“We will strengthen holistic and upstream support for more children from low-income families with the expansion of KidSTART to more regions,” Mr Masagos added.
“Through the Growing Together with KidSTART initiative, we will deepen community partnerships to better support KidSTART families.”
KidSTART is a pilot programme by the Early Childhood Development Agency (ECDA) to help children from low-income families in their early years.
A more preventive approach and “better rehabilitative methods” will also be taken to support youth-at-risk, offenders, and their families, said the minister.
MSF will work with agencies and partners through the National Committee on Prevention, Rehabilitation, and Recidivism to strengthen its programmes and capabilities.
“Our youths must continue to have opportunities to succeed in life,” he added.
SUPPORT FOR FAMILIES
"The family is the basic building block of our society,” said Mr Masagos, adding that his ministry will help families through the Families for Life movement.
“Together with our community partners and volunteers, we will support couples and families on their marriage and parenthood journey, by providing evidence-based programmes and resources, and encouraging family-friendly practices, such as flexible work and work- from-home arrangements, to help families manage their caregiving responsibilities.”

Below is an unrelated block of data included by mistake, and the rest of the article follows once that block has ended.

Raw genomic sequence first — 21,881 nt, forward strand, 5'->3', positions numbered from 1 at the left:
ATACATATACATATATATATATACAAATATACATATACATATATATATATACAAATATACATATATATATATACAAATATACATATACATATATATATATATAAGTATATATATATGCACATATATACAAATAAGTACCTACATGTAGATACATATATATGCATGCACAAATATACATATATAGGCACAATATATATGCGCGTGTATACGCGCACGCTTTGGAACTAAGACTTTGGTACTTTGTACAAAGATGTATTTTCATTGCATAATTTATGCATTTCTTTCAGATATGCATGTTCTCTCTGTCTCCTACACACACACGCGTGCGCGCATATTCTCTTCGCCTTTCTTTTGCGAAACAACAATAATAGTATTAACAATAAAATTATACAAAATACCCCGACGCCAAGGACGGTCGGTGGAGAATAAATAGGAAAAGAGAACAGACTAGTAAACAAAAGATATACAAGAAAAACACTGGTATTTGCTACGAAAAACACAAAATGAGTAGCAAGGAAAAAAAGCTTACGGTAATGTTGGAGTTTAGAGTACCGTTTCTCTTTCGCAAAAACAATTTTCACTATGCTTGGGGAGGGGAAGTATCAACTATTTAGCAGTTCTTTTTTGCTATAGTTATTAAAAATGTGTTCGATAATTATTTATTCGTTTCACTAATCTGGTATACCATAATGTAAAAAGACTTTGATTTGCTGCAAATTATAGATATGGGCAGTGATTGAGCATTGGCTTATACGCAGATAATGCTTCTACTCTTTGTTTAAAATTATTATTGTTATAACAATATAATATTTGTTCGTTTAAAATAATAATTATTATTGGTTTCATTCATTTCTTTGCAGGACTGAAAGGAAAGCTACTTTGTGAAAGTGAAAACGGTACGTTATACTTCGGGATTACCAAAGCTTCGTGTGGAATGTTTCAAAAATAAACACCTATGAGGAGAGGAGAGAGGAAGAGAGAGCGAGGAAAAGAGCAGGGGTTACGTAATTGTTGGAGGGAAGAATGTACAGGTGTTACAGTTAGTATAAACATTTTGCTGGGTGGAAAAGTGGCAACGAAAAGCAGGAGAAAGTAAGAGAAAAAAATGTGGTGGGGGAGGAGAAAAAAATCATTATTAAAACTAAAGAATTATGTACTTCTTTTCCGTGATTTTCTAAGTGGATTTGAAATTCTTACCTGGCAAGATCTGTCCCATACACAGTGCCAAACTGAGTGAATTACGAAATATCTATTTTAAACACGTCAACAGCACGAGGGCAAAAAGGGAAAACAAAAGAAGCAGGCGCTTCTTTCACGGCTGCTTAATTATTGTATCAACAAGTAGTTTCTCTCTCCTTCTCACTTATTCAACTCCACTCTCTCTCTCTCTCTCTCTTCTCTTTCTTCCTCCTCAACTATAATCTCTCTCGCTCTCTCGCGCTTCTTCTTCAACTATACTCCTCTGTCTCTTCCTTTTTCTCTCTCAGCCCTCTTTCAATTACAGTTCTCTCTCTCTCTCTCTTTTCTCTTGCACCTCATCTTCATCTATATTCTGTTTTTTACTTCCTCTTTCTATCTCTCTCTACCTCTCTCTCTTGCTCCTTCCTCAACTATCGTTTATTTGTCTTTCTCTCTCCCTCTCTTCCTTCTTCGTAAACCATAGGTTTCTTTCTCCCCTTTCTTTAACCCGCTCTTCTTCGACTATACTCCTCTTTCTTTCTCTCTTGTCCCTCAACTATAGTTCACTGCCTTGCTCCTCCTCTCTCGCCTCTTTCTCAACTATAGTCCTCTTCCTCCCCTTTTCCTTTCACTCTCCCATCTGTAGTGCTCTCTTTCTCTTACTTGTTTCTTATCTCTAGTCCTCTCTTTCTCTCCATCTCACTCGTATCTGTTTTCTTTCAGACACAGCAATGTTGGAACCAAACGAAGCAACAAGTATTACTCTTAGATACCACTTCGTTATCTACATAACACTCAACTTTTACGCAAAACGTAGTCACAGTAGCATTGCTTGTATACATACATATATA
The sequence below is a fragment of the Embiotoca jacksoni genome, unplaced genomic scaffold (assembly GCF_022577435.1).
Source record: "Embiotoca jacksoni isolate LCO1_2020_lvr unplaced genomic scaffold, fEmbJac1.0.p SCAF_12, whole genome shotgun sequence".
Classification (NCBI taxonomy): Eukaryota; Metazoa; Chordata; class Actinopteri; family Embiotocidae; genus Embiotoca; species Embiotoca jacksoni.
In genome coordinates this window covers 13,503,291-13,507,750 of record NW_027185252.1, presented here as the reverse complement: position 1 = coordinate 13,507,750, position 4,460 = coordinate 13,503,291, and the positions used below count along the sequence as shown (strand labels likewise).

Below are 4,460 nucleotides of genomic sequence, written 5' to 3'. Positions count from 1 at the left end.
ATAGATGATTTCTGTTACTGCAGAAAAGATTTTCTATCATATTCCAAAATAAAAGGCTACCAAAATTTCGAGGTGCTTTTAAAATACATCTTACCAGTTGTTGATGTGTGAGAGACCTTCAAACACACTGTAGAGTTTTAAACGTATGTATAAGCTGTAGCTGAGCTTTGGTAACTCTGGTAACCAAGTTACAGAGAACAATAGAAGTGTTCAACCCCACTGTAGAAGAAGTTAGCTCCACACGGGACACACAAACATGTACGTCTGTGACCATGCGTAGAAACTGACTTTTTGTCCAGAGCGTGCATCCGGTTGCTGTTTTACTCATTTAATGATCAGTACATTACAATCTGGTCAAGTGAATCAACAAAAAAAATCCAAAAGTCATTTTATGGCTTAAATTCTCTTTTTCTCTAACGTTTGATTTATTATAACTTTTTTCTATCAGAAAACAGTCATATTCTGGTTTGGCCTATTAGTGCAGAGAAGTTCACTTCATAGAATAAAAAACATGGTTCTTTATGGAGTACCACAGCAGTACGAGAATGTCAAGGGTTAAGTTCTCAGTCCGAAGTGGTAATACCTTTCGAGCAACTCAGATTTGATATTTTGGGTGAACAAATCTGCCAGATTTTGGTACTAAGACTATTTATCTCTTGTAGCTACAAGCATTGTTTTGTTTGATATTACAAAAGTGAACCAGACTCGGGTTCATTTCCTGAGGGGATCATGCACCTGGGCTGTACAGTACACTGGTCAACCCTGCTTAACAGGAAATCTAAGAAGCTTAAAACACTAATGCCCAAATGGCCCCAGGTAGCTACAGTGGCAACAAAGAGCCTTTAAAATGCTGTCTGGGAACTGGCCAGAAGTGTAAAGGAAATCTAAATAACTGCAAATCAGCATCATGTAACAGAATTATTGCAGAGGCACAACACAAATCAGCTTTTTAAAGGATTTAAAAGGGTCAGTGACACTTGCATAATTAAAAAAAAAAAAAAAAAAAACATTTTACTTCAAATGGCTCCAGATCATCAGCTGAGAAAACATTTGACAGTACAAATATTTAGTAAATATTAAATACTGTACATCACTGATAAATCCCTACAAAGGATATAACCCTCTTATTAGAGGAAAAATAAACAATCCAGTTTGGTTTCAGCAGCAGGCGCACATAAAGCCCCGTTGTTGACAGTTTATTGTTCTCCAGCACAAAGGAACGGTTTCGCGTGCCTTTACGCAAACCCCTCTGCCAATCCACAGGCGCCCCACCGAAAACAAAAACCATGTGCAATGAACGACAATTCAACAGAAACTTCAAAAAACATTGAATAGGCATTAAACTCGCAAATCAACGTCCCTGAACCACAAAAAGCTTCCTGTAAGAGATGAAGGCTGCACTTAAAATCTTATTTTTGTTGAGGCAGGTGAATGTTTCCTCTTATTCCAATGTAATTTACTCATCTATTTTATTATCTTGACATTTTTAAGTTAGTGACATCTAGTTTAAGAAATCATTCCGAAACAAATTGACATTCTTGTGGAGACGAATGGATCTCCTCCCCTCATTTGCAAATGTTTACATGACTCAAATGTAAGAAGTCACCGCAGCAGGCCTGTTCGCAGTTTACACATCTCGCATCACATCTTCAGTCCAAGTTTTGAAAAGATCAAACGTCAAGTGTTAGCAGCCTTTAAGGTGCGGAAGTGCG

MSF will also strengthen preventive work with early-risk families, such as marriages between minors, divorced families, and families with stresses, said Mr Masagos.
This includes providing family counselling services and early-risk marriage and divorce support, to “reduce acrimony and improve outcomes” for children and their families.
During the circuit breaker period, MSF set up the National CARE Hotline to support families and Singaporeans who faced emotional and psychological stresses, providing psychological and emotional support, and referrals for intervention, he noted.
“We will work closely with other agencies and the community. The Youth Mental Well-Being Network will develop and implement initiatives to strengthen support for youths and their families.”
The ministry will also protect vulnerable individuals who are abused or neglected, and provide alternative support for children and vulnerable adults whose families cannot care for them, said the minister.
The inter-agency task force on family violence will consult widely with stakeholders and further enhance measures to prevent and address family violence, he added.
“MSF will continue our mission to nurture resilient individuals, strong families, and a caring society,” said Mr Masagos.
“When the Government and the people work together in solidarity, we will be able to emerge stronger from this crisis.”